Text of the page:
Distinguishing between Venomous and Non-Venomous Snakes

A select few venomous snakes reside in the United States: rattlesnakes, copperheads, cottonmouths, and coral snakes. With a few exceptions, most venomous snakes share distinguishing characteristics that aid in identification.

All species of North American venomous snakes belong to a group called pit vipers, named for the deep depressions found on either side of their heads midway between their eyes and nostrils. Non-venomous species do not have these.

Additionally, venomous snakes' scales tend to appear in a single row on the undersides of their bodies, whereas harmless species have two rows of scales. Therefore, close scrutiny of shed skins found around private properties helps distinguish which types of snakes are present.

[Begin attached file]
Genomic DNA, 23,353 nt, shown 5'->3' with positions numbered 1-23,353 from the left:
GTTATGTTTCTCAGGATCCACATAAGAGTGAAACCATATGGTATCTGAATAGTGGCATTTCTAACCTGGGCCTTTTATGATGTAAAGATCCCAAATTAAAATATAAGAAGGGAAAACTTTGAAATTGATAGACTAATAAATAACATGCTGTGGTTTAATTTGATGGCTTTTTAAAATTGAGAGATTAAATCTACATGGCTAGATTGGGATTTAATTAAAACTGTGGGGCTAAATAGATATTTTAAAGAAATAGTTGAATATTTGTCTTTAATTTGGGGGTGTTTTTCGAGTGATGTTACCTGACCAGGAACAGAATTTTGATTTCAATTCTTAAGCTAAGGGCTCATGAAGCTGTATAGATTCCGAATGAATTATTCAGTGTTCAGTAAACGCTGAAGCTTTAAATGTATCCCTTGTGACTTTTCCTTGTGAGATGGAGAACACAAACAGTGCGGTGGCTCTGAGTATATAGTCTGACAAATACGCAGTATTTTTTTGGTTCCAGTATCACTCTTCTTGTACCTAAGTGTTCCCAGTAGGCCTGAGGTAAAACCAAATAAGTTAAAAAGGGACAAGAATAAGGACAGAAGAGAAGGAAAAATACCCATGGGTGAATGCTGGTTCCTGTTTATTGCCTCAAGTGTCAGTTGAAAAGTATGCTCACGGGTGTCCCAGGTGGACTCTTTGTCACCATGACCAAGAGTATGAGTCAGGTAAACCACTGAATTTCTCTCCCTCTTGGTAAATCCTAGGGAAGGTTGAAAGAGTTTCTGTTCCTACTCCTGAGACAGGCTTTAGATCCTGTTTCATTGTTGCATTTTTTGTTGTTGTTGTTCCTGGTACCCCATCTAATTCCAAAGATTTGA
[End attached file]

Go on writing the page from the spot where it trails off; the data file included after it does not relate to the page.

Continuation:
Furthermore, venomous snakes tend to have triangular or spade-shaped heads. However, since coral snakes do not share this feature despite being venomous, property owners should not use head shape as definitive means of identification.

Venomous and non-venomous snakes also have differently shaped pupils. Pit vipers have vertically elliptical, or egg-shaped, pupils that may appear slit-like depending on the lighting, while non-dangerous species of snakes have perfectly round pupils.

Protection & Removal

Property owners must be fairly close to snakes to view the aforementioned distinguishing features. This leaves individuals in danger of being bitten. In order to avoid the risk of snake bites, residents should simply contact the trained wildlife removal specialists at Critter Control at the first sight of snake activity.